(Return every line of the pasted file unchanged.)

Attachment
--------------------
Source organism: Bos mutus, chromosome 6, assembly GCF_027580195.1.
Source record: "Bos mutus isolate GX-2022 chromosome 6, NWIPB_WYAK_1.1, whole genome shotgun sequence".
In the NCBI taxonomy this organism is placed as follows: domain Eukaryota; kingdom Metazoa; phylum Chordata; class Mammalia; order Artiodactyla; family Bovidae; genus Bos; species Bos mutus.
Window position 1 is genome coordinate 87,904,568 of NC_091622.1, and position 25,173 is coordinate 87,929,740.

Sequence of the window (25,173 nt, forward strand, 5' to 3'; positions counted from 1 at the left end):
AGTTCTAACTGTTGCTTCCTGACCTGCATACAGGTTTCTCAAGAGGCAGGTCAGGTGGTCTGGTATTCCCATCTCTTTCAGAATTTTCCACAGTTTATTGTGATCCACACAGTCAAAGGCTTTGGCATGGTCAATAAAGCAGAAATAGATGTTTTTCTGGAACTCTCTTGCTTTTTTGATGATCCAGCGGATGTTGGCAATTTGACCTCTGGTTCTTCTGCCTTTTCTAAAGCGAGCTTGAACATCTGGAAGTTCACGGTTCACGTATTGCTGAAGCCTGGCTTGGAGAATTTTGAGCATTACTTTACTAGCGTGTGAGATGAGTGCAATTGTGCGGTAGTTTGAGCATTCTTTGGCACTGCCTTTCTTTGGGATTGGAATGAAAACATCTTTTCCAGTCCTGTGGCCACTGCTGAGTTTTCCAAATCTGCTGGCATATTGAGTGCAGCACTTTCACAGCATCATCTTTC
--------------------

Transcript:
Source organism: Bos mutus, chromosome 6, assembly GCF_027580195.1.
Source record: "Bos mutus isolate GX-2022 chromosome 6, NWIPB_WYAK_1.1, whole genome shotgun sequence".
In the NCBI taxonomy this organism is placed as follows: domain Eukaryota; kingdom Metazoa; phylum Chordata; class Mammalia; order Artiodactyla; family Bovidae; genus Bos; species Bos mutus.
Window position 1 is genome coordinate 87,904,568 of NC_091622.1, and position 25,173 is coordinate 87,929,740.

Sequence of the window (25,173 nt, forward strand, 5' to 3'; positions counted from 1 at the left end):
AGTTCTAACTGTTGCTTCCTGACCTGCATACAGGTTTCTCAAGAGGCAGGTCAGGTGGTCTGGTATTCCCATCTCTTTCAGAATTTTCCACAGTTTATTGTGATCCACACAGTCAAAGGCTTTGGCATGGTCAATAAAGCAGAAATAGATGTTTTTCTGGAACTCTCTTGCTTTTTTGATGATCCAGCGGATGTTGGCAATTTGACCTCTGGTTCTTCTGCCTTTTCTAAAGCGAGCTTGAACATCTGGAAGTTCACGGTTCACGTATTGCTGAAGCCTGGCTTGGAGAATTTTGAGCATTACTTTACTAGCGTGTGAGATGAGTGCAATTGTGCGGTAGTTTGAGCATTCTTTGGCACTGCCTTTCTTTGGGATTGGAATGAAAACATCTTTTCCAGTCCTGTGGCCACTGCTGAGTTTTCCAAATCTGCTGGCATATTGAGTGCAGCACTTTCACAGCATCATCTTTC